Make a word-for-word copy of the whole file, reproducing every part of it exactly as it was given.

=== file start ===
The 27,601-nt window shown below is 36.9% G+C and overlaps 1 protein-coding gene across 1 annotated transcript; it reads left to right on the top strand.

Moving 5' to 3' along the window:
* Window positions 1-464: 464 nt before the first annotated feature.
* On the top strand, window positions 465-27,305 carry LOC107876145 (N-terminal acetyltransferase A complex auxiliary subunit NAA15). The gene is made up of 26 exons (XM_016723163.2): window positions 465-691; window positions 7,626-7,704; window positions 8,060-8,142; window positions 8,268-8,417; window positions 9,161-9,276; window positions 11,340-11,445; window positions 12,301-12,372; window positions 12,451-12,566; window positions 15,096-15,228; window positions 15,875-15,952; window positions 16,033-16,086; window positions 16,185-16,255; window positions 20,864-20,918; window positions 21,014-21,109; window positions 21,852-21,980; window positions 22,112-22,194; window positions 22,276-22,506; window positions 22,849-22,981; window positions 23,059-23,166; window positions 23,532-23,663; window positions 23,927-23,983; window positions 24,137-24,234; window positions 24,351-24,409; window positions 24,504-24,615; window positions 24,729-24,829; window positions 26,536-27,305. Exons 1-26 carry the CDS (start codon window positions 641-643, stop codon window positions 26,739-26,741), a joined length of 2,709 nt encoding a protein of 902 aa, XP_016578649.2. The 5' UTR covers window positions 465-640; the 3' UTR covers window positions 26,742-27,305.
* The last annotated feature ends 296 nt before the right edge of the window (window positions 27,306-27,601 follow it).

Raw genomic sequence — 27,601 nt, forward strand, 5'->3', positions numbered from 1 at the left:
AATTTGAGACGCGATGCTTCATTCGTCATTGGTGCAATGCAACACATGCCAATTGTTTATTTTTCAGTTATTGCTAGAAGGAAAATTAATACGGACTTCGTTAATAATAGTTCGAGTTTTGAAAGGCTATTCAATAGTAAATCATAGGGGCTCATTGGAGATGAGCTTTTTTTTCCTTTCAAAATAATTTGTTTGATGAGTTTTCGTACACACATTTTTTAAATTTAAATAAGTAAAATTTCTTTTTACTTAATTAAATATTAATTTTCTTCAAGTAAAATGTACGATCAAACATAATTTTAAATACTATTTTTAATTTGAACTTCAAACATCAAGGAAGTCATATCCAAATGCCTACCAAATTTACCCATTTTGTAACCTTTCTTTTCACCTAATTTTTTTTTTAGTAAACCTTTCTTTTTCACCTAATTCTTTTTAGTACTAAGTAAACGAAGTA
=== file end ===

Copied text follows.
The 27,601-nt window shown below is 36.9% G+C and overlaps 1 protein-coding gene across 1 annotated transcript; it reads left to right on the top strand.

Moving 5' to 3' along the window:
* Window positions 1-464: 464 nt before the first annotated feature.
* On the top strand, window positions 465-27,305 carry LOC107876145 (N-terminal acetyltransferase A complex auxiliary subunit NAA15). The gene is made up of 26 exons (XM_016723163.2): window positions 465-691; window positions 7,626-7,704; window positions 8,060-8,142; window positions 8,268-8,417; window positions 9,161-9,276; window positions 11,340-11,445; window positions 12,301-12,372; window positions 12,451-12,566; window positions 15,096-15,228; window positions 15,875-15,952; window positions 16,033-16,086; window positions 16,185-16,255; window positions 20,864-20,918; window positions 21,014-21,109; window positions 21,852-21,980; window positions 22,112-22,194; window positions 22,276-22,506; window positions 22,849-22,981; window positions 23,059-23,166; window positions 23,532-23,663; window positions 23,927-23,983; window positions 24,137-24,234; window positions 24,351-24,409; window positions 24,504-24,615; window positions 24,729-24,829; window positions 26,536-27,305. Exons 1-26 carry the CDS (start codon window positions 641-643, stop codon window positions 26,739-26,741), a joined length of 2,709 nt encoding a protein of 902 aa, XP_016578649.2. The 5' UTR covers window positions 465-640; the 3' UTR covers window positions 26,742-27,305.
* The last annotated feature ends 296 nt before the right edge of the window (window positions 27,306-27,601 follow it).

Raw genomic sequence — 27,601 nt, forward strand, 5'->3', positions numbered from 1 at the left:
AATTTGAGACGCGATGCTTCATTCGTCATTGGTGCAATGCAACACATGCCAATTGTTTATTTTTCAGTTATTGCTAGAAGGAAAATTAATACGGACTTCGTTAATAATAGTTCGAGTTTTGAAAGGCTATTCAATAGTAAATCATAGGGGCTCATTGGAGATGAGCTTTTTTTTCCTTTCAAAATAATTTGTTTGATGAGTTTTCGTACACACATTTTTTAAATTTAAATAAGTAAAATTTCTTTTTACTTAATTAAATATTAATTTTCTTCAAGTAAAATGTACGATCAAACATAATTTTAAATACTATTTTTAATTTGAACTTCAAACATCAAGGAAGTCATATCCAAATGCCTACCAAATTTACCCATTTTGTAACCTTTCTTTTCACCTAATTTTTTTTTTAGTAAACCTTTCTTTTTCACCTAATTCTTTTTAGTACTAAGTAAACGAAGTA